We've had to produce our own printers in-house to address the speed issue, and can now produce a coffee table in just a few hours. What it really impacts is how production scales, and what sort of products we can offer our customers.

Sustainable 3D Printed Furniture Allows for Infinite Customizations
Sustainable 3D Printed Furniture Allows for Infinite Customizations

Jeffrey McGrew | Model No. Furniture

Please tell us about Model No. and your background with 3D printing.

Model No. is the world's first customizable quick-ship designer 3D printed furniture company. Our goal is to offer great furniture and accessories that the customers can customize themselves to fit their needs perfectly, with short lead times and reasonable prices. Before Model No. we'd all done some small scale 3D printing, but never large-scale 3D printing, and with no one else really doing what we needed we had to develop that ability in-house.


What does Sustainable Furniture Making entail? How does that mesh with 3D-printed furniture?

Sustainable furniture depends on four things, first are the materials going into the production sustainably produced? Second, just how far do the materials or the product have to travel in fulfilling an order? Third, will people love the product enough to keep it for a long time, and lastly is there a plan for when it's no longer needed?

3D printing helps us meet all of these goals. It lets us easily use materials derived from food waste or non-petroleum origins instead of typical plastics and foams. It lets us locally produce the products with significantly less shipping distances of both materials and finished goods due to not needing huge centralized factories with a location primarily based upon labor costs. It helps us make products that are exactly what our customers want, where they can customize it suit their needs perfectly. And once the product isn't needed anymore, we can take it back and recycle most of it back into materials we can use to produce more products.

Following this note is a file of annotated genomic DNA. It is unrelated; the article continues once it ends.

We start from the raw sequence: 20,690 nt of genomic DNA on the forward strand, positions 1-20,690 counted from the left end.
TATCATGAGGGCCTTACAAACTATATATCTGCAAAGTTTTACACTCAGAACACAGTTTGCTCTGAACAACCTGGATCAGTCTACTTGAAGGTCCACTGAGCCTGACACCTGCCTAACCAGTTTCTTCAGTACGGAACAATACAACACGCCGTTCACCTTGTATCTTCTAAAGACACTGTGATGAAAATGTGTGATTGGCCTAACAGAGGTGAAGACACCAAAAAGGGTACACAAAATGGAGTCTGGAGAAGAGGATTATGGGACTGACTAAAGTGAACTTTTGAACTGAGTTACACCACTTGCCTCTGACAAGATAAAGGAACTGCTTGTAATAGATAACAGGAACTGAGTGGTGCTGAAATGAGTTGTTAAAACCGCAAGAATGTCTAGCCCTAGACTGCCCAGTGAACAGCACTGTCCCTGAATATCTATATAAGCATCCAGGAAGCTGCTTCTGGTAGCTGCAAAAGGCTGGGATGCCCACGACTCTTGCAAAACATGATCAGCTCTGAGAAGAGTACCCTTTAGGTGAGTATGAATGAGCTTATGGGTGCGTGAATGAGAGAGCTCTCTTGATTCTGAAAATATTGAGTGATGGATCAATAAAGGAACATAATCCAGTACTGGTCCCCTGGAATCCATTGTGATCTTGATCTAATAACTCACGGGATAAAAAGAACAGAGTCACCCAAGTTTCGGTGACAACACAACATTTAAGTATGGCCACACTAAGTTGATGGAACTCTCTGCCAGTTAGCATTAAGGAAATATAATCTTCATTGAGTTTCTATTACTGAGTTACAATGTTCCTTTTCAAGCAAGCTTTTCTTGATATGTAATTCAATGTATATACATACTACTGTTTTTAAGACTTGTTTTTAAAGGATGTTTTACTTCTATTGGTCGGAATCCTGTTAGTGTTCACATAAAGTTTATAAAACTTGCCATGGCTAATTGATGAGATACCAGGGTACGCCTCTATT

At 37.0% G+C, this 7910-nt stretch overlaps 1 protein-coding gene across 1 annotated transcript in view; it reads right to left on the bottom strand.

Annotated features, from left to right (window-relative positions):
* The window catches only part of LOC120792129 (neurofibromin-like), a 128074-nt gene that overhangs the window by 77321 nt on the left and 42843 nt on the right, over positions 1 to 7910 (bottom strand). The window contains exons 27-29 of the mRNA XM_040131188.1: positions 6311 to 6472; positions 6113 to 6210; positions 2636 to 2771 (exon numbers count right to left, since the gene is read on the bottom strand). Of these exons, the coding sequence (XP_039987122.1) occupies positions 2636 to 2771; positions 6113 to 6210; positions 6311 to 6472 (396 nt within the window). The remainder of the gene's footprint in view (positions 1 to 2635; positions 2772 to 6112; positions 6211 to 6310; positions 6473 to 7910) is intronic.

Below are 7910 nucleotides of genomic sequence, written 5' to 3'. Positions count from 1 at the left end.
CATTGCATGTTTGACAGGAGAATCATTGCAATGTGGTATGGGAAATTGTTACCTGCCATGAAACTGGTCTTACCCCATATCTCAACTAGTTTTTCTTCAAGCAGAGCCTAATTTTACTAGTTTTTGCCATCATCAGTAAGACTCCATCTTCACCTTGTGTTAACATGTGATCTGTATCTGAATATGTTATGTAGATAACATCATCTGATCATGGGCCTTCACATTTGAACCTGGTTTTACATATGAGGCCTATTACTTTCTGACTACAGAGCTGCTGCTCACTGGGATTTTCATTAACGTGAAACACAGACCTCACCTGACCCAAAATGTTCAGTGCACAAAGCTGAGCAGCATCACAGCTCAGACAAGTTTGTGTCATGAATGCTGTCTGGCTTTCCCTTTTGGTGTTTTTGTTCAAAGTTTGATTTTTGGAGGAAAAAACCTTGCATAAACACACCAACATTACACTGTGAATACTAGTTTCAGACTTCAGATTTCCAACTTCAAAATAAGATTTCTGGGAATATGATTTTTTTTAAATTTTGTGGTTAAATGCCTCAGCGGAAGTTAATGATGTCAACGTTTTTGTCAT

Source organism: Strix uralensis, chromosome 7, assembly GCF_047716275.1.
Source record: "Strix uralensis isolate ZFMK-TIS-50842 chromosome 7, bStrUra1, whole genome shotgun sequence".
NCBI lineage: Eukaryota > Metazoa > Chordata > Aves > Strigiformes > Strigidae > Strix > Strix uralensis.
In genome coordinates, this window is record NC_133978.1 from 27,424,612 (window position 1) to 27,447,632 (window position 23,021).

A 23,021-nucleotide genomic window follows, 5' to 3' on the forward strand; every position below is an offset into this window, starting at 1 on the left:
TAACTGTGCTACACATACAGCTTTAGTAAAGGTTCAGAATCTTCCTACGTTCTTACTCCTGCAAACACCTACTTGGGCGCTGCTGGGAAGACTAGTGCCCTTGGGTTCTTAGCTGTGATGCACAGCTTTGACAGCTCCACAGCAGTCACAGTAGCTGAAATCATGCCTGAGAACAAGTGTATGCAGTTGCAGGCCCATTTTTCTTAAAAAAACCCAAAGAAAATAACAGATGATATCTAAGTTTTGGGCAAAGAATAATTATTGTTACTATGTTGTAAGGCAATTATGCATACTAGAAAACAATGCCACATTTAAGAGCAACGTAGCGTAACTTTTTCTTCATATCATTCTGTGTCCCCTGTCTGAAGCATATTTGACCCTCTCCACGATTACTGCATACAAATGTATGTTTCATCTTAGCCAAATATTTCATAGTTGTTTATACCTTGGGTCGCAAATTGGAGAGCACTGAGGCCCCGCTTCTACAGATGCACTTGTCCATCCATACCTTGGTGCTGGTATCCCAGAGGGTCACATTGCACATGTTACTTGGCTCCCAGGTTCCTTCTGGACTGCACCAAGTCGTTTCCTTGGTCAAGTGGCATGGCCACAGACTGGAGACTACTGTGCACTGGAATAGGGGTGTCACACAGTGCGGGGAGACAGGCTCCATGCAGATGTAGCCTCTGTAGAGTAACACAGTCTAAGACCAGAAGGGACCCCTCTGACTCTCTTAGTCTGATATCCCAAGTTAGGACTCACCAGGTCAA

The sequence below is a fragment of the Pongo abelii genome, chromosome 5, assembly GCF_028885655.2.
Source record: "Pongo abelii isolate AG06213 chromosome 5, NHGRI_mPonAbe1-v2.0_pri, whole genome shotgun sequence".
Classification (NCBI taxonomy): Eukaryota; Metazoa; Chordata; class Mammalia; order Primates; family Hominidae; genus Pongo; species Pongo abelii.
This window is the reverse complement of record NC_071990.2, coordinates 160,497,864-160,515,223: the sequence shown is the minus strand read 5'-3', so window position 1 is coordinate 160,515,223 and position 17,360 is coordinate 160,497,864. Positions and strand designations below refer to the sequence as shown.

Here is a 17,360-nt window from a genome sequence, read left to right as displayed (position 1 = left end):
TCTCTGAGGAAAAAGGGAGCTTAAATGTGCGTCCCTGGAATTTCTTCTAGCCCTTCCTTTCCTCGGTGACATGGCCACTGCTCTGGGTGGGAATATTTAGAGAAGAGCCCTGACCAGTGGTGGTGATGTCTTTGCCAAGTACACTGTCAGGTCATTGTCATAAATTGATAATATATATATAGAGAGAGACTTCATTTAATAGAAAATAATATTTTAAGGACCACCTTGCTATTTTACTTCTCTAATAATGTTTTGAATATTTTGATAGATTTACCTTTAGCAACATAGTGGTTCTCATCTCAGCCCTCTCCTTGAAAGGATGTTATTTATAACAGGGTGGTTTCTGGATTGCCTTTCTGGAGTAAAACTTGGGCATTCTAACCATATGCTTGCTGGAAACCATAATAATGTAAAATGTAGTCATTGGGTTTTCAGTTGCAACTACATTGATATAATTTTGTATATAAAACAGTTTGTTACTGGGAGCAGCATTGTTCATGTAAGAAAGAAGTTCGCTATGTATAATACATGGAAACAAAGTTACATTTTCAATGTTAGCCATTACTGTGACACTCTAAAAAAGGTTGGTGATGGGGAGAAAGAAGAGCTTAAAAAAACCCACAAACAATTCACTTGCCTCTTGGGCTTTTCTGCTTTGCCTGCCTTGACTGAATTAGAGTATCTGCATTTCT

What sorts of materials are specific to 3D-printed furniture, whether they be new or traditional?

It's not so much materials, but more in the delivery of the materials as part of the printing process. Furniture is large with rather forgiving tolerances, where it's also ok for something to have a more interesting and vibrant texture. So we don't have to aim to produce parts that look and feel exactly the same as an injected-molded part, for example, but instead need to make something interesting yet durable. Also by combining CNC routed wood and aluminum elements into our products we can bring a 'traditional' note to the aesthetics, so it looks and feels more like furniture than just a large 3D printed object.


3D printing is a notoriously slow process. How long does it take to print, say, a coffee table? What does the 3D-printing process entail when it comes to furniture making?